I milked a cow yesterday. Well, I did not exactly milk her but I was there when she was being milked. We went to visit my friends who keep cows, Holsteins with a few Ayrshires thrown in. I think 400 cows is a lot to take on pet wise. I would have thought one would be enough but people up here like their animals in bulk. They tend not to have just one dog, they will often have two; an old one that limps and a young one that doesn't. They would never have just one chicken, they have to have a yard full. Occasionally they will have a horse, but they are happier if they have a spare in the boot. Maybe they were deprived as children. My father has the same thing going on with sweet stuff. There was never enough sugar during the war so he now has at least three, ideally four, spoonfuls in his cup of tea.
Holsteins are the main milking breed in this country, having taken over from Friesians. I did not ask whether the Friesians objected to being taken over in this way and had brought in the United Nations. UN incompetence may well be the reason that "Holsteins rule OK" ofcourse. Thinking about it, I may well have seen Friesian Power graffiti and the odd mural on the lime mortared stone walls up here.
A high yielding milker will give 35 litres a day compared to a low yield cow which is only good for 25 litres. It must be a head-hanging shame to be known as a low yield cow in the milking parlour. The equivalent of being small town damned as "no better than she should be." I can relate to that. I wonder if cows have feelings to hurt. Those big brown eyes look like they have known what it is to love and then lose. The eyes alone mean you have to give them the benefit of the doubt on knowing heartbreak times.
I did not want to hurt any more feelings which is why I did not mention the smell to my dairy farmer friend. Cor blimey, you could slice it up and sell it. Although I am not sure who would buy it. Everywhere you looked a cow had her tail up peeing green water. Part of you expects them to pee milk for some reason. You can pretty much put money on a place smelling if it has its own slurry tank. "Slurry" is a technical term for animal pee and poo. I quite like the term, I may use it with the children. It is an astonishingly efficient system because the farmer feeds the cow soya, barley and silage (which is fermented grass); the cow yields its milk (be it a lot or a little) and also pees and poos. The farmer then spreads the pee and poo all over the land to grow grass and crops which he feeds to the cow, etc. Recycling cow style. Cows could become very fashionable if only the dairy industry was not hitting the buffers in a way that is so very eighties, so very coal.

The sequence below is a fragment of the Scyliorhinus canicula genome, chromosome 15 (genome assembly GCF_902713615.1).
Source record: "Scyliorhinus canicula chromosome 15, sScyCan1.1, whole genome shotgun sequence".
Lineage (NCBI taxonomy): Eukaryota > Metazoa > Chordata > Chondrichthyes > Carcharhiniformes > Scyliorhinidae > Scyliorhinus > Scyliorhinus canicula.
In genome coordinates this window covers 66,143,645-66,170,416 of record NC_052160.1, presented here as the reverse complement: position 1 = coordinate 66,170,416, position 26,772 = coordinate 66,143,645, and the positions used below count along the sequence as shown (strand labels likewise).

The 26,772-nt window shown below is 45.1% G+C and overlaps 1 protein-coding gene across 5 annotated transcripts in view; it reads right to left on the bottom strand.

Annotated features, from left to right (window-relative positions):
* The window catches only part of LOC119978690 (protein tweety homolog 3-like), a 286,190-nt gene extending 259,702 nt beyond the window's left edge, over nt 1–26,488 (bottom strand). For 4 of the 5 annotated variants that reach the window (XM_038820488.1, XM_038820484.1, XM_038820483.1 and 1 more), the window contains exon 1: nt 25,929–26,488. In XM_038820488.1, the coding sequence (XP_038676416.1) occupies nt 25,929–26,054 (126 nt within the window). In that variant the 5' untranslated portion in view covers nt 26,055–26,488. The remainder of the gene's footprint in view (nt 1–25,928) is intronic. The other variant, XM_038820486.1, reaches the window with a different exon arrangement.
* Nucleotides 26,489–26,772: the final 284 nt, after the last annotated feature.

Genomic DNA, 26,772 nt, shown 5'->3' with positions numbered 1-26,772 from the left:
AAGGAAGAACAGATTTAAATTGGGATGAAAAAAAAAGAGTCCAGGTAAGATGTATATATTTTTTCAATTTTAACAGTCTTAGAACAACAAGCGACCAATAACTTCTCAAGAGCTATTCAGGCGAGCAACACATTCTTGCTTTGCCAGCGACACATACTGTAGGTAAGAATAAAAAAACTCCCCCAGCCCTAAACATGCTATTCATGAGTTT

A high yield cow is not necessarily a pretty sight for a breastfeeding mother. That giant pink, varicosed swinging udder makes you wince and think: "Rather you than me, Daisy." I mean what would they do if the shoe was on the other hoof? Would they hook us up to sucking rubber tubes? I put my finger in one to see how it felt, ( a tube that is, not a cow.) Quite nice, actually. It was a sort of soft, rhythmic pull. I could see with some tasty dairy cake infront of you and Radio 2's Jeremy Vine show on in the background, there could be worse ways to spend your time.
In the parlour you walk along a trench between two rows of bovine backsides. "Do they ever kick?" I asked my guide nervously. "Occasionally. Not often," came the reply. I hesitated to point out, you would only have to be kicked in the head once and that would be Goodnight Vienna. "We just don't want to make them nervous," I was told. Me? Make them nervous? Which one of us is more likely to make the other one nervous? Call me an old-fashioned Catholic, but I would think the one with hooves.
I am a newfangled Nelly. I take my milk skimmed. It tastes like water and it is not exactly my drink of choice. My farmer friend paused to dip Cow 131's shitty teats into disinfecting bubbles and carefully wiped them off with a paper towel. He squirted some milk into a plastic cup and offered it to me. It felt warm in my mouth and sweet; tasting of innocence and summer days. "That's lovely," I said. "Why do they pasteurise it?" I took another mouthful, swirling it round my teeth for the full effect. "To preserve it. To get rid of the bacteria. The E-Coli, that sort of thing." I still managed to swallow.
If you do not have a cow handy, a pint of milk in a supermarket costs around 35 pence a pint. My friend, the dairy farmer gets just 10 pence a pint when he sells it while supermarkets are reported to make a profit of about 6 pence a pint. My friend knew of three herds being sold off in Northumberland over the next month or two courtesy of the crisis in the dairy industry. I do hate supermarkets. Maybe I will grow my own milk and buy myself a cow if there are some going spare. I should probably buy two to fit in.